The Report, produced by the Australian Commission on Safety and Quality in Health Care (ACSQHC), put forward 30 recommendations which have all been accepted by the Western Australia Department of Health and the Board of the Child and Adolescent Health Service (CAHS). The College will be seeking to work with the Department to support their implementation to ensure similar tragic events are avoided in future.
Given the significant patient safety and systemic concerns emergency clinicians have repeatedly been raising at hospital, state and national levels for some time now, the College believes that following the release of the Report, the Department of Health must focus on acknowledging and fixing these issues, rather than continuing to solely blame and punish individuals – or indeed single emergency departments – working in a broken system.  
In particular, the College is buoyed by the Report’s focus on fixing dangerous whole-of-healthcare system issues risking patient safety, particularly with regards to the recruitment, training and retention of the emergency medicine workforce. The College is actively engaging with the Department of Health on workforce-related issues and has been encouraged by its recent acknowledgements of the urgent need for reform in this area.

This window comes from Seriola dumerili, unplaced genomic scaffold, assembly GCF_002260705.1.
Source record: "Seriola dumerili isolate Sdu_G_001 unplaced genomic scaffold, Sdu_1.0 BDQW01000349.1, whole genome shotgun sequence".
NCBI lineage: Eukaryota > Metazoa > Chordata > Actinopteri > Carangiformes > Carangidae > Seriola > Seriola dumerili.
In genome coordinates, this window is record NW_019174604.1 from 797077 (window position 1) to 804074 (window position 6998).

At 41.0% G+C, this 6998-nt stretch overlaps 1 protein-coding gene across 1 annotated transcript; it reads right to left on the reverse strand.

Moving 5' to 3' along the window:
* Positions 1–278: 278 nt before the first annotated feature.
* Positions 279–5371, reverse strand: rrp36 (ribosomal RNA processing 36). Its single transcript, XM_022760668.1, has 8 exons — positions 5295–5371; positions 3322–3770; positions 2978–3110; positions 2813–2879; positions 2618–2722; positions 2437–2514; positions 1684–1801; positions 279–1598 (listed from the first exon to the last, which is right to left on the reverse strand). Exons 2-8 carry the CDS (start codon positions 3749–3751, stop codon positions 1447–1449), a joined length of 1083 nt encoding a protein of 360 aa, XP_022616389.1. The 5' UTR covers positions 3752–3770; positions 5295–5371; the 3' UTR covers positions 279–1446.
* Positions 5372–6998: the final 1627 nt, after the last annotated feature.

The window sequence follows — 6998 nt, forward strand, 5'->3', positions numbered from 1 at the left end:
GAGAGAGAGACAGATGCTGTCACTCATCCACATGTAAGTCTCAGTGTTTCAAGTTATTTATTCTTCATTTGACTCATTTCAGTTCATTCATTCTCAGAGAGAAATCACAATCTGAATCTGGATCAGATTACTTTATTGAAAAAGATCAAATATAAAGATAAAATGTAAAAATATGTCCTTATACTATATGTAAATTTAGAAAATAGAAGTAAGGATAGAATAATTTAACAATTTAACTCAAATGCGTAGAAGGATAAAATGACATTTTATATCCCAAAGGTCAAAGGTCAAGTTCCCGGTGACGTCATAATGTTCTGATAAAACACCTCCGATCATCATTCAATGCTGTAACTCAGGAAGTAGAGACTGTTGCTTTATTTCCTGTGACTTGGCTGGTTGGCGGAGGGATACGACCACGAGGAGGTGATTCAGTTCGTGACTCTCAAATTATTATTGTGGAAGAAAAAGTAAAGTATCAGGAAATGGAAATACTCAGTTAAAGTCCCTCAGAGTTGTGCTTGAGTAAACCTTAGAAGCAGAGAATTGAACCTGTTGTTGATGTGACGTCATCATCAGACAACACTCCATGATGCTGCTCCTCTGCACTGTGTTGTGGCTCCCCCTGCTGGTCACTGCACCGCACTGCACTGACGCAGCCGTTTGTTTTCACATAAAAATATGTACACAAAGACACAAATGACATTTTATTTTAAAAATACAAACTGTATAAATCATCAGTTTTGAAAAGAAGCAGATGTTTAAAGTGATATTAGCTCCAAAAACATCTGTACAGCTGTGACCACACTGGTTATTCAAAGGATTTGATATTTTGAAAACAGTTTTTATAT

The Report also makes particular note of the effect of access block at PCH, noting that its Western Australian Emergency Access Target (WEAT) performance demonstrated “efficient performance within the Emergency Department (ED) but highlight[ed] the impact of persistent and increasing access block at PCH… with insufficient hospital wide responses”. The College agrees with the Report’s emphasis on the need to shift responsibility for patient flow to the entire hospital, rather than to simply measure ED performance.
Following this, ACEM will advocate specifically for the swift implementation of Recommendation 14, which calls for enhancements to “the structure, function and governance of the PCH Patient Flow Unit to optimally coordinate patient referrals and flow, including out of hours, with no inappropriate requests for ED to manage non-ED patients”. As issues with patient flow are felt right across the State, the College will also call for such reforms to be implemented across the hospital system.
There is a sense among many emergency clinicians that a similar tragedy could have occurred at any number of the state’s hospitals because of the major systemic issues contributing to dangerous ED bottlenecks and overcrowding. Emergency clinicians are more than aware that ACEM and many FACEMs have been consistently raising these issues for some time.

Governments and hospital executives are obligated to ensure that hospitals and the public health system are properly supported and administered to deliver the safest possible healthcare to the community. To that end, ACEM will keep members updated regarding the implementation of the recommendations from the Report.

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